Below these is a group of elders enjoying themselves at a church drop-in center and helicopters and soldiers of the Vietnam era. Continuing in a clockwise direction: Ich Duc, Hong and Kinh Nguyen family representing relocation of southeast Asian refugees, and Carol Couture, a representative of our "telephone ministry" which allows homebound persons to hear Sunday services via telephone, is shown visiting with member Margaret Doolittle. At bottom center is the new American Baptist Church in Enfield, supported and encouraged by Central in its early days.
The trio pictured in the lower center shown is the Rev. Ralph Shotwell, Central's Senior Pastor (1965-1975) who was a leader in the formative years of Center City Churches; Emma Rose, Central's first Black woman moderator; and the Rev. Luis Ortiz, first pastor of the Hispanic congregation which had been housed and nurtured by Central. The Hispanic congregation is shown in lower left. Next is an image of the riots in the streets and above this is a view our Church School students and the Church Academy. Then there is a picture of two boys playing basketball in our gym, as part of a recreational program, which became the forerunner of Center City Churches' Center For Youth and Community Resources. The upper left picture reminds us of the tragic shooting of the Rev. Dr. Martin Luther King, Jr.
PANEL IX - 1977 to 1990
During this period there was renewed emphasis on the Bible. Music Director, Bruce Henley is shown at the organ with the choir, above right, to depict the vital and historic role of music in the life of the church. At the top is the logo and theme for the 200th Anniversary, which was celebrated in 1989-1990. Counter clockwise: low-cost housing developed by Sheldon Oak Central. Pastoral Staff: Director of Christian Education, the Rev. Angelique Walker-Smith; Senior Pastor, the Rev. Richard Keach; and the Rev. Curtis Hoffman, who served as Associate Pastor and Senior Pastor. Church Academy, over 20 years in this building, updates its office equipment to include computers and word processors.
At lower left, the noontime music series, "Lunch 'n' Liszt" is featured. Lois and Hal Harmon are both dedicated Baptist leaders. Lois served as church moderator from 1983-1989. Hal has also served in that position, and is the church moderator now in 1995. Associate Pastor Hopeton Scott (1987-1995) and a member are depicted in the Crosswinds Shoppe which opened in 1981 with crafts for sale from developing third world countries. Over 100 day care children are in the building every weekday. Telethons are used in the calling and caring program for all church members. The Hispanic congregation at Central was growing. Shown is a trip to Puerto Rico taken by young people from both congregations. Top right is an artist's sketch of a building planned for the development of the parking lot behind the church building. All of the pictures are framed by the lovely arch in front of the Central Baptist Church sanctuary, which was rededicated in 1989.
PANEL X - 1990 to 2005
Through these challenging years for the church and nation, Central Baptist continued to be the home of a faithful, active and diverse congregation. Always seeking to bridge differences between God's people, Senior Pastor Paul G. Gillespie (1989-99) transformed the worship service to incorporate the languages of the members, including French, Spanish and Vietnamese. As with many urban churches throughout the country, Central's membership continued to age and decline in these years, and Pastor Paul called on the congregation to encourage inactive members into activity and redouble our efforts to bring new people to Christ and add them to our congregation and ministry. Happily, Central's Vietnamese ministry expanded, thanks in large part to Associate Pastor Nguyen Duc Ich, who was ordained in 1999. After six years at Central, another beloved shepherd, Associate Pastor Hopeton Scott (1989-95) was called to be senior pastor of the First Baptist Church of Bridgeport. Pat Dec led the Children and Youth Ministries for 10 years, from 1991-2002. Thanks to Pat's dedication and energy, Central's young members learned about the love of Christ at soup kitchens, AIDS shelters and other places where help was needed. Pat also led the youth on trips across the country to conferences and other events to solidify and expand their faith.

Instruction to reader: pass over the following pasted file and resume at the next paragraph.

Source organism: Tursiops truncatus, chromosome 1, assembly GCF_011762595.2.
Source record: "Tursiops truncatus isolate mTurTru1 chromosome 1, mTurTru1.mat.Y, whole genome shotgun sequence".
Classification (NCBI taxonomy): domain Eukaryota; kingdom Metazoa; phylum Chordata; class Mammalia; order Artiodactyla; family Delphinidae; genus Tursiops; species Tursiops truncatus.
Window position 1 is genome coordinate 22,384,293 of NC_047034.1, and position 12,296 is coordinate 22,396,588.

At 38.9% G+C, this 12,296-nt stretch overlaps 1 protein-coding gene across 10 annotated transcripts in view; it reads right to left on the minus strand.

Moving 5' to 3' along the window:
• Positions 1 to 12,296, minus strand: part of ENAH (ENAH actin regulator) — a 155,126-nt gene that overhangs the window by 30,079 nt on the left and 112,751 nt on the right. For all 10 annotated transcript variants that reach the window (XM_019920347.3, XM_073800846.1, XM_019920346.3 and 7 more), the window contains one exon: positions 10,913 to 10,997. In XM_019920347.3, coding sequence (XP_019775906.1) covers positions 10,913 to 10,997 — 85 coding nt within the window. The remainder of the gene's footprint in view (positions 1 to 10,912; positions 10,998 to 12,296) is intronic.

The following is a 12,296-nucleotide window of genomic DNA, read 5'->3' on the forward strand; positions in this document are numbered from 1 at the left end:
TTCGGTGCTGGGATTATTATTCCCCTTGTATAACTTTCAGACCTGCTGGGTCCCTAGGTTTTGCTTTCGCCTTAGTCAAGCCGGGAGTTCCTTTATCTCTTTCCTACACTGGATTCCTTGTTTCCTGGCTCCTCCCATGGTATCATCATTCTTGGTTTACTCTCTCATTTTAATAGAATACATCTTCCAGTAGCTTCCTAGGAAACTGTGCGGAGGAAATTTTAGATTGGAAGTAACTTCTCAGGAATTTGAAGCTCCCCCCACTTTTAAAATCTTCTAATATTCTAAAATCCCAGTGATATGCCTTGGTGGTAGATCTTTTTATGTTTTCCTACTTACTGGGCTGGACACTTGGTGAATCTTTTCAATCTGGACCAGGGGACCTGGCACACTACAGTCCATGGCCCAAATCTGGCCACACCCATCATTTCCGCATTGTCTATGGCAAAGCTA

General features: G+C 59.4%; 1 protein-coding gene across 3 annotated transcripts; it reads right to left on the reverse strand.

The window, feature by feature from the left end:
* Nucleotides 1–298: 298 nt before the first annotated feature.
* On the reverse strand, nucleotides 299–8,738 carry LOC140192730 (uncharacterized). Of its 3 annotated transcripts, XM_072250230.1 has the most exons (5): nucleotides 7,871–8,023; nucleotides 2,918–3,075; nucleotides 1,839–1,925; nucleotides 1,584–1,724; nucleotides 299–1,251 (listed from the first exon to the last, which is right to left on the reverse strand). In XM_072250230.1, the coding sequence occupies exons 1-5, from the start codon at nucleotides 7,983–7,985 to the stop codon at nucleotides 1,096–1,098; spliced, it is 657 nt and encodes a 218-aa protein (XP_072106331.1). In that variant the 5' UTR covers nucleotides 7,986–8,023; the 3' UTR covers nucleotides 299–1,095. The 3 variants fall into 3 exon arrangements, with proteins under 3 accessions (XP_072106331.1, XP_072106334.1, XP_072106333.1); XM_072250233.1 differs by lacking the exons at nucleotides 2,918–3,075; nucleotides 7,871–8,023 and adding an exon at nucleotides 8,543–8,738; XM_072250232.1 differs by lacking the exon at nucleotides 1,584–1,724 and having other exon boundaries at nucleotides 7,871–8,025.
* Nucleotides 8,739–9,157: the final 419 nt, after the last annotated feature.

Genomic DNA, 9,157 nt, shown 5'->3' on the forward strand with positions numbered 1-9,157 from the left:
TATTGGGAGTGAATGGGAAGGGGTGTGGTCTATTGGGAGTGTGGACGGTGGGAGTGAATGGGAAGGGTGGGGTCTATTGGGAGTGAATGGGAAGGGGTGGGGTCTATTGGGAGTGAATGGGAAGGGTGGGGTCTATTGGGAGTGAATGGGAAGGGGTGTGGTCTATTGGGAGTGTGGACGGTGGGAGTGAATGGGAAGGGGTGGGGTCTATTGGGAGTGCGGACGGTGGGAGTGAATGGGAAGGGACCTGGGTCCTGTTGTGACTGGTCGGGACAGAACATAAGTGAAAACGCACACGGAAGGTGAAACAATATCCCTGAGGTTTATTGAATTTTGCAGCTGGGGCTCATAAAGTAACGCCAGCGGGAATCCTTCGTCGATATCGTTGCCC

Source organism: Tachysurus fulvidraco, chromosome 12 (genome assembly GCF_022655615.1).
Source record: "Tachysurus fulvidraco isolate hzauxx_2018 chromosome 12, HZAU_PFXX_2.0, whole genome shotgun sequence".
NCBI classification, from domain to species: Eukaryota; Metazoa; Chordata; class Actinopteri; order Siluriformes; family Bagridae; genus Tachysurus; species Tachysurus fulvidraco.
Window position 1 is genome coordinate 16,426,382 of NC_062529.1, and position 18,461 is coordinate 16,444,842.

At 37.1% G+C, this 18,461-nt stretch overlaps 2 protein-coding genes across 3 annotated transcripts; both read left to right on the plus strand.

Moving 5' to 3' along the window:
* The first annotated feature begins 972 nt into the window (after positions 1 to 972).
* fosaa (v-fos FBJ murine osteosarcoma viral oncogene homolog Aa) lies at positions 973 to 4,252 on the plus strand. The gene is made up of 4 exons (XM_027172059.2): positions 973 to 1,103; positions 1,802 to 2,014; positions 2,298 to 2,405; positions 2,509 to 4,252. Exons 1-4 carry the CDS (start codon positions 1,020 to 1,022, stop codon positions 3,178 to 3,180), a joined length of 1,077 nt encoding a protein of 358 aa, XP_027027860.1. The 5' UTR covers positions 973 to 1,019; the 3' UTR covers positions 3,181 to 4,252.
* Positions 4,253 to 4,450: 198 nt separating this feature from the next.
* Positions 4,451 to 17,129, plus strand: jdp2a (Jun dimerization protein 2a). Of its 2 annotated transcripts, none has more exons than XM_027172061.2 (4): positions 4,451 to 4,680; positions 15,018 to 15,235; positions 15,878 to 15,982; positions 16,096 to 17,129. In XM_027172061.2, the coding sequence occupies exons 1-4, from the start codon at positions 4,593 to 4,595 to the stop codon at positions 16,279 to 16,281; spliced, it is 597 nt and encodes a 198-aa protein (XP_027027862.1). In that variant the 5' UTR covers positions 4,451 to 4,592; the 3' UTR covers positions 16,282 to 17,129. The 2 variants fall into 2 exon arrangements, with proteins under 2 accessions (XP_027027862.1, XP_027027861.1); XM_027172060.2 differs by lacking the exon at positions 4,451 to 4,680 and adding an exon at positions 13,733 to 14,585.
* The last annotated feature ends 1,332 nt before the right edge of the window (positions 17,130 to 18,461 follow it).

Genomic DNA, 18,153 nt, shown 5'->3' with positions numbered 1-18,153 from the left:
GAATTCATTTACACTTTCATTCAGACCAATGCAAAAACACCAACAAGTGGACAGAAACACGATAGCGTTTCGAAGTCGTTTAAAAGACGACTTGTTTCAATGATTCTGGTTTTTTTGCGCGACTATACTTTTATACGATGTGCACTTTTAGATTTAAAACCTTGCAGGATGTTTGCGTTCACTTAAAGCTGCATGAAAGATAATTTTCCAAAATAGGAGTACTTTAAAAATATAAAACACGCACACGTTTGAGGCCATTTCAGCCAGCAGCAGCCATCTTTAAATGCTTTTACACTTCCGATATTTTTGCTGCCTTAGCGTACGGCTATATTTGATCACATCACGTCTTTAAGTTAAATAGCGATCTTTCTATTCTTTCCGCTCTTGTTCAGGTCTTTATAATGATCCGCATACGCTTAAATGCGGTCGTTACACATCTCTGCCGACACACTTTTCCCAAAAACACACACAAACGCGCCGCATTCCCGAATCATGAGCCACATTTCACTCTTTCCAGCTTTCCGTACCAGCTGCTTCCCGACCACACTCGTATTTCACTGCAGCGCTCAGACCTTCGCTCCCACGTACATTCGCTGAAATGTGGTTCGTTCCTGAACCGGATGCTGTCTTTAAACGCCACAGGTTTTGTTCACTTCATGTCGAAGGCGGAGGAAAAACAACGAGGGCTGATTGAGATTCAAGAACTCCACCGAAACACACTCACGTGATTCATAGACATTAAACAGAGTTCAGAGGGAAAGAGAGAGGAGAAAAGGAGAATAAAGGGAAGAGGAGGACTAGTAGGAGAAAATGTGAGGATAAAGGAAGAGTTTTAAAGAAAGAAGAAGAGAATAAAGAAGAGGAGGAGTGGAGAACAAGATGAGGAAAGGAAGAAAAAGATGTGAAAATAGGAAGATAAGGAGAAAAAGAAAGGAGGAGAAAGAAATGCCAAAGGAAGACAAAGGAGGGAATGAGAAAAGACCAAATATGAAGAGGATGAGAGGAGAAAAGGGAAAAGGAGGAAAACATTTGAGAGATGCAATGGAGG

For young and old alike, the defining events of this period were the terrorist attacks on New York City's twin towers on September 11, 2001 and Hurricane Katrina in August 2005. Two members of the church family, Michelle Kerr and Brian Dec, were among the thousands of service members sent to Iraq and Afghanistan after 9-11. A core group of tireless members, including Lois Harmon, Doug Johnson and Frank Kilby, continued to sustain the church through major building work, the Properties Committee and work days. Vi Foster, Vera MacKeen, Muriel Erickson and Gladys Gray also are honored on this panel for their generous and wide-ranging work for the church, including membership in the Lois Rushforth Women's Circle. Church historian Clayton Maine another dedicated member who chronicled and photographed church activities, passed away in 2005 at age 81. The new technologies became a dominant part of life in these years, and Central, which celebrated its bicentennial in 1990, launched its own website, www.centralbaptisthtfd.org.